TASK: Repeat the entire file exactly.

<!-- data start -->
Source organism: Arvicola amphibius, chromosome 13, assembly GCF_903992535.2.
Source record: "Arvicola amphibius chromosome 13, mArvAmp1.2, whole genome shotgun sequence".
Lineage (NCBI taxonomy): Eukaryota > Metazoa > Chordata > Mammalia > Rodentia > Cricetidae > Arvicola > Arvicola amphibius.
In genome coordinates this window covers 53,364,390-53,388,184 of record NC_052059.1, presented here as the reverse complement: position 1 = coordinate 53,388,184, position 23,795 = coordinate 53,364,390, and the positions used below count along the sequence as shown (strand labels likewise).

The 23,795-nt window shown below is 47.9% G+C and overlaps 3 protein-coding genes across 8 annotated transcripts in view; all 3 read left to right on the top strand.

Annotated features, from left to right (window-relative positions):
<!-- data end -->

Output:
Source organism: Arvicola amphibius, chromosome 13, assembly GCF_903992535.2.
Source record: "Arvicola amphibius chromosome 13, mArvAmp1.2, whole genome shotgun sequence".
Lineage (NCBI taxonomy): Eukaryota > Metazoa > Chordata > Mammalia > Rodentia > Cricetidae > Arvicola > Arvicola amphibius.
In genome coordinates this window covers 53,364,390-53,388,184 of record NC_052059.1, presented here as the reverse complement: position 1 = coordinate 53,388,184, position 23,795 = coordinate 53,364,390, and the positions used below count along the sequence as shown (strand labels likewise).

The 23,795-nt window shown below is 47.9% G+C and overlaps 3 protein-coding genes across 8 annotated transcripts in view; all 3 read left to right on the top strand.

Annotated features, from left to right (window-relative positions):